Last week, I discussed the importance of making an asset allocation by age. In this post, I was explaining my “ideal” asset allocation according to your age. From the age of 51 until 65, I suggested investing in a balanced portfolio. This includes having 50% of your portfolio “at risk”. Why would you invest so much in equities when you are about to retire? There are some reasons why asset allocation for retirement should be relatively aggressive:
#1 You didn’t save enough when you were younger
The very first reason why your asset allocation for retirement should contain about 50% in stocks or index ETFs is because you may not have saved enough throughout your life. Therefore, low investment returns (such as 3-4%) won’t be enough to create a comfy nest egg. You will need to reach for a 5 to 6% investment return in order to retire early and happy! If you secure your asset allocation in bonds, you won’t be able to make it. This is why around 50% of your investments should be related to stocks in the decade before retiring.
#2 You will live longer than you think
There are 2 major mistakes people commit when they do their retirement planning:
a) They overestimate their investment return
b) They underestimate their life expectancy
While overestimating the investment returns (thinking you will be making 7-8% over the next 20 years) is an obvious mistake, many think they need money until they are 80 or 85… Well chances are that you will live until 90, 95…maybe even 100!
If you live until the age of 90, you need a much bigger investment portfolio than if you didn’t think you will see the sun after the age of 80. Here again, you will need to count on a higher investment yield to support your lifestyle. Modifying your asset allocation for retirement is about one of the only things you can do to make sure you have enough money.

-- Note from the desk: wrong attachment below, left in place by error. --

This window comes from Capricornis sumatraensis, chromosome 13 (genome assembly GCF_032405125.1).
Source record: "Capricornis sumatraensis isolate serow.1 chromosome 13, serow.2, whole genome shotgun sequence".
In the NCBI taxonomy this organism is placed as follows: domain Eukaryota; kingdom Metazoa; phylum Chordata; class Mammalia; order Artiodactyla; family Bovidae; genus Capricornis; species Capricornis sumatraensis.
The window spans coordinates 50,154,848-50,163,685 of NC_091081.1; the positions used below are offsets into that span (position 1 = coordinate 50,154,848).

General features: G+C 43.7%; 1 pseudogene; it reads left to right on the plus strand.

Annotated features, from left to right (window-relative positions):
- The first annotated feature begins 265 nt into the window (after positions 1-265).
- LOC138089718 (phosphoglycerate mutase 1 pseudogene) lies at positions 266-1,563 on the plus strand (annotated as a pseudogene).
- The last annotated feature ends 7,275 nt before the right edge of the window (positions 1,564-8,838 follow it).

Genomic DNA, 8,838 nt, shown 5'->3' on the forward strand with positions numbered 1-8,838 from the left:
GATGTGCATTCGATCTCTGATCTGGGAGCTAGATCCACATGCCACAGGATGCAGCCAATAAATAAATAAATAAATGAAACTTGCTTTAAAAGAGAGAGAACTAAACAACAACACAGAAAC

#3 You won’t withdraw all your money in the first 5 years
Many people think that once they retire, they must invest in very secure investment vehicles. They are about to withdraw money from their investments and they fear any fluctuations. This is usually why they make the mistake of playing around with the asset allocation upon retirement. This is a very bad move!
When you look at it bluntly; you will be withdrawing money from your investments during the next 20 to 30 years. Therefore, there is no rush to change your asset allocation for a more conservative portfolio. A good asset allocation for retirement will be one that:
a) Will be flexible (so you can withdraw money on a steady basis)
b) Will protect your capital against inflation (so you don’t lose your buying power over time)
c) Will ensure you have enough money throughout your retirement! (so you don’t have to go back to work!)
Asset Allocation For Retirement – Sharing my model
I will go a little bit further with determining your asset allocation for your retirement by providing a model. Personally, I would start by creating a 45% fixed income, 55% equity portfolio with more aggressive investments in the fixed income portion if you are between 50 and 65;
25% of your investments in municipal bonds or mortgage funds
This will give you a solid base with little fluctuations. The fact that you are mixing mortgage funds with bonds will protect you from the risk of interest rate increases (as mortgage funds have shorter durations than bonds).
20% in a dividend ETF or stocks along with preferred shares or high yield bonds
This part of your asset allocation will still count as fixed income but will definitely run into some variations. If you are not too sure about dividend investing, I suggest you take a look at What is a Dividend, a reference for beginner dividend investors.
20% in US index ETFs
The US market is probably the most diversified and effective stock markets in the world. You can find very good companies that operate all over the world. While it hasn’t given much to its holders during the past 10 years (mostly because of the 2008 crisis), I think that the next 10 years will be different!
15% in Canadian index ETFs
Most investors are advised to invest a part of your account in commodities. While I don’t like commodities and would rather invest in companies, I am picking the Canadian market in my retirement asset allocation. Why? Because a great part of the Canadian economy is driven by different resources such as oil, gas, gold and paper. Buying the Canadian index is like buying commodities without taking all the speculative risk on your shoulders.
10% in International index ETFs
Since the beginning of this retirement asset allocation model, we have discussed nothing but North American investments. I think that having a part invested in the international market wouldn’t hurt either!
10% in Emerging Market ETFs
Finally, emerging markets should be part of any retirement asset allocation model. Why? Because you will probably live as a retiree for 20, 25 even 30 years. This is why you need some sources of growth over the long term. Emerging markets seem to be the perfect investment vehicle for that!
What do you think of my retirement asset allocation? Do you find it too aggressive? Would you be comfortable with such an asset allocation?